It's easy—you just need to know where to look to set it up. From your TypePad home, click the Control Panel tab, then choose Mobile Settings. When you moblog, you can send text or photos via your cell phone. From the "When I send text messages via email" drop-down, choose which of your blogs should post text messages from your cell phone, and from the "When I send photos via email" drop-down, select which blogs should receive pictures sent from your phone.

CHECKING THE BLOG ZEITGEIST

Some people believe that the best way to get a handle on current popular cultural interests and obsessions is to examine what's being written about and discussed in blogs. But with so many thousands of blogs out there, how do you get a handle on the blog zeitgeist? Turn to BlogPulse, at http://www.blogpulse.com. It's an automated system that trolls blogs and reports on trends. If you want to find out the most popular links appearing in blogs, the people most often mentioned in blogs, or the most popular phrases in blogs, for any given day, it's the place to go. You can also create your own blog trend graph-a graph that traces, over time, the popularity of people or words mentioned in blogs.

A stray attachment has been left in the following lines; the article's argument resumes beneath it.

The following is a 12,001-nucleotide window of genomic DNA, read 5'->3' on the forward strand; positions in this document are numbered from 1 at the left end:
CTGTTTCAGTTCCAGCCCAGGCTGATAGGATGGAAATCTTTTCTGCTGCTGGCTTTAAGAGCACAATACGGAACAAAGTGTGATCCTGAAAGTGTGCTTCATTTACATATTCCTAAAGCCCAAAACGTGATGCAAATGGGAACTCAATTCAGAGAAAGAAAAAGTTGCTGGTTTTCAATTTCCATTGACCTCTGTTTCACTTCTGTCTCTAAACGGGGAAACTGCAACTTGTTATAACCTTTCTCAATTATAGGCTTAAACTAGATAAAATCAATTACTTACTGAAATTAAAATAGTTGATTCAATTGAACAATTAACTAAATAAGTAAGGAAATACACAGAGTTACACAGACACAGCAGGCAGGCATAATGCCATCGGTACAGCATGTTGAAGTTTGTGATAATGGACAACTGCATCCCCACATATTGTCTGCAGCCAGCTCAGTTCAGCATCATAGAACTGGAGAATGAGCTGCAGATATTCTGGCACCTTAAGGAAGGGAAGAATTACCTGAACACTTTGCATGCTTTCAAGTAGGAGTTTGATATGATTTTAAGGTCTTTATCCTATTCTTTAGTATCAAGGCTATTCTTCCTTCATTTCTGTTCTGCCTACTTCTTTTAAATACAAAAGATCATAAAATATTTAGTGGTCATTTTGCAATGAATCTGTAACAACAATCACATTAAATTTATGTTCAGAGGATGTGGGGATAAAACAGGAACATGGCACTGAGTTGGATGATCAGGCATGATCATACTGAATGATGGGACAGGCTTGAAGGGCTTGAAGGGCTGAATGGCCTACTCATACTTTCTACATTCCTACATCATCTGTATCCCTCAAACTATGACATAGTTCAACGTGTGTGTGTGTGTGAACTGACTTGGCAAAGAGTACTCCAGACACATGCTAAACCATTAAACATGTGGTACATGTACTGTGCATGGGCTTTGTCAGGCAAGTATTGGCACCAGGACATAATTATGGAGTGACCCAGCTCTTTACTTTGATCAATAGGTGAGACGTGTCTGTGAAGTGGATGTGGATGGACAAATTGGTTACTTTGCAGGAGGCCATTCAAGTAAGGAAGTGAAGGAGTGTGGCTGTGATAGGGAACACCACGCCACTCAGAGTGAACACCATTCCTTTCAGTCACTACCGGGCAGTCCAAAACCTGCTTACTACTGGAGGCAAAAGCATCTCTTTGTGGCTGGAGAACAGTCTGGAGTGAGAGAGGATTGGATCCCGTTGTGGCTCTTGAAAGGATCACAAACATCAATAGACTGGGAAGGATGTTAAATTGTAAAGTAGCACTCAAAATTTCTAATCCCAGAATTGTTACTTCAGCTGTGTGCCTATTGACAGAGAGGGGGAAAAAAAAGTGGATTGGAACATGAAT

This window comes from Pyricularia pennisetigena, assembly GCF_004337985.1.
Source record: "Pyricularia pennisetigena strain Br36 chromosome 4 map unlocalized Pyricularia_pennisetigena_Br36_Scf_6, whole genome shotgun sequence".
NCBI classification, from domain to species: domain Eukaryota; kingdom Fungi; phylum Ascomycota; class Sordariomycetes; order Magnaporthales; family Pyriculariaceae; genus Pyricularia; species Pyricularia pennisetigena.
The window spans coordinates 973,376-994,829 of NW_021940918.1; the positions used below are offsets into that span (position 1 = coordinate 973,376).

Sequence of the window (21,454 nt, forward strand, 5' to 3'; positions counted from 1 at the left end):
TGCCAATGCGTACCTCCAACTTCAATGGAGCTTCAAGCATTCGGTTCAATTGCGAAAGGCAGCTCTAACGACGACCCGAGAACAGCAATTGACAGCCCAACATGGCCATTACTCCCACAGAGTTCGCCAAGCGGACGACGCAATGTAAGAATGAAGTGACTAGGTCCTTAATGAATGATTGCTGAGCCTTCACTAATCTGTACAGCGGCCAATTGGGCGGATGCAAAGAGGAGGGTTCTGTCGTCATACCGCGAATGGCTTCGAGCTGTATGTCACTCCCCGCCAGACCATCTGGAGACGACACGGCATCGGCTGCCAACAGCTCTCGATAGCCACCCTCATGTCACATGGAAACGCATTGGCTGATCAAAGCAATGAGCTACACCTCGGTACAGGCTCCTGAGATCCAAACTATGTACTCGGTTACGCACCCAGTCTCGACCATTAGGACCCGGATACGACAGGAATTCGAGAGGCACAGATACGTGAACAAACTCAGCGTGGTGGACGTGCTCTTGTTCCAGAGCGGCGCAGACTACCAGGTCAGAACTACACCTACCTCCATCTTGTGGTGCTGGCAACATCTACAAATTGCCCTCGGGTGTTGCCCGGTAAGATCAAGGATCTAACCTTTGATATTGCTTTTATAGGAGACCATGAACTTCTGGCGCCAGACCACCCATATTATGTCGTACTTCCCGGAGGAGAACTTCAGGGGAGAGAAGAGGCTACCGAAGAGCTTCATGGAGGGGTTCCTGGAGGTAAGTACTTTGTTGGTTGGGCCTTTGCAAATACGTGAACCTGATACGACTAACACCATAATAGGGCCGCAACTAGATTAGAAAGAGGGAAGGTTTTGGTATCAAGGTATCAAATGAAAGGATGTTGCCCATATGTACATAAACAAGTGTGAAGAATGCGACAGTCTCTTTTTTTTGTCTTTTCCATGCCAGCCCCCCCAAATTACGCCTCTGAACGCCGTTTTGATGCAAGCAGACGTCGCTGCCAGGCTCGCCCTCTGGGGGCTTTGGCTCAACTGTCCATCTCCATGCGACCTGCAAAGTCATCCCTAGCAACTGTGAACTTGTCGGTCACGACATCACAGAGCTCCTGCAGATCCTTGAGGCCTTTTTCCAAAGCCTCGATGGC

When you've done that, fill in the box that indicates the email address from which you'll be sending photos and messages. Type in your cell phone's email address, and pick a verification method that will confirm you are the actual sender of the message. If you choose the "Confirmation Message" method, an email message will be sent to your cell phone asking if you want to post the message you've just sent; reply to this message to confirm the posting. Another option is to send messages to a unique TypePad email address that only you know, in which case you won't need to confirm the post. You can also elect to send messages using PGP encryption, but because as a rule mobile phones don't use PGP encryption, this method probably won't work.